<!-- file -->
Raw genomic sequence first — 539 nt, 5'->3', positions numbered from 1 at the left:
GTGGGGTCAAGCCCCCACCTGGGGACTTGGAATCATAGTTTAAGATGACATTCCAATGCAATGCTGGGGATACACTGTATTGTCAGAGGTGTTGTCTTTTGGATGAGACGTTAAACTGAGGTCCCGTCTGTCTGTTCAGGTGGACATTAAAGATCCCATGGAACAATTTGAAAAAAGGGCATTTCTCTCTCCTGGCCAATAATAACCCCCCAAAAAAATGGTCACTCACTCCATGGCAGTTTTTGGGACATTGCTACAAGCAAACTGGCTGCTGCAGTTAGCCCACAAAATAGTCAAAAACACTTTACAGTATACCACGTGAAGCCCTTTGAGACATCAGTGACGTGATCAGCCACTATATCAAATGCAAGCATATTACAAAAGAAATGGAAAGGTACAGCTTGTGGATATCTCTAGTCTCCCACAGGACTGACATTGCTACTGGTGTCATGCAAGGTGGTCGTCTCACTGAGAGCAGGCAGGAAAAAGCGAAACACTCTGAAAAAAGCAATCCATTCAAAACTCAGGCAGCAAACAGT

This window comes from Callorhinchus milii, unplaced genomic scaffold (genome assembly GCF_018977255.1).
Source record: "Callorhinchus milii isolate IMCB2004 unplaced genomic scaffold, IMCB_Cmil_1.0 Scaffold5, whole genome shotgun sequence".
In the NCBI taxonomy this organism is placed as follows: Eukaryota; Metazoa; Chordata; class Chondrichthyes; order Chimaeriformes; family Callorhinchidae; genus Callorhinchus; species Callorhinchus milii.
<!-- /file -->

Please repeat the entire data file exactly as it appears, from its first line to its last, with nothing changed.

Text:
Raw genomic sequence first — 539 nt, 5'->3', positions numbered from 1 at the left:
GTGGGGTCAAGCCCCCACCTGGGGACTTGGAATCATAGTTTAAGATGACATTCCAATGCAATGCTGGGGATACACTGTATTGTCAGAGGTGTTGTCTTTTGGATGAGACGTTAAACTGAGGTCCCGTCTGTCTGTTCAGGTGGACATTAAAGATCCCATGGAACAATTTGAAAAAAGGGCATTTCTCTCTCCTGGCCAATAATAACCCCCCAAAAAAATGGTCACTCACTCCATGGCAGTTTTTGGGACATTGCTACAAGCAAACTGGCTGCTGCAGTTAGCCCACAAAATAGTCAAAAACACTTTACAGTATACCACGTGAAGCCCTTTGAGACATCAGTGACGTGATCAGCCACTATATCAAATGCAAGCATATTACAAAAGAAATGGAAAGGTACAGCTTGTGGATATCTCTAGTCTCCCACAGGACTGACATTGCTACTGGTGTCATGCAAGGTGGTCGTCTCACTGAGAGCAGGCAGGAAAAAGCGAAACACTCTGAAAAAAGCAATCCATTCAAAACTCAGGCAGCAAACAGT

This window comes from Callorhinchus milii, unplaced genomic scaffold (genome assembly GCF_018977255.1).
Source record: "Callorhinchus milii isolate IMCB2004 unplaced genomic scaffold, IMCB_Cmil_1.0 Scaffold5, whole genome shotgun sequence".
In the NCBI taxonomy this organism is placed as follows: Eukaryota; Metazoa; Chordata; class Chondrichthyes; order Chimaeriformes; family Callorhinchidae; genus Callorhinchus; species Callorhinchus milii.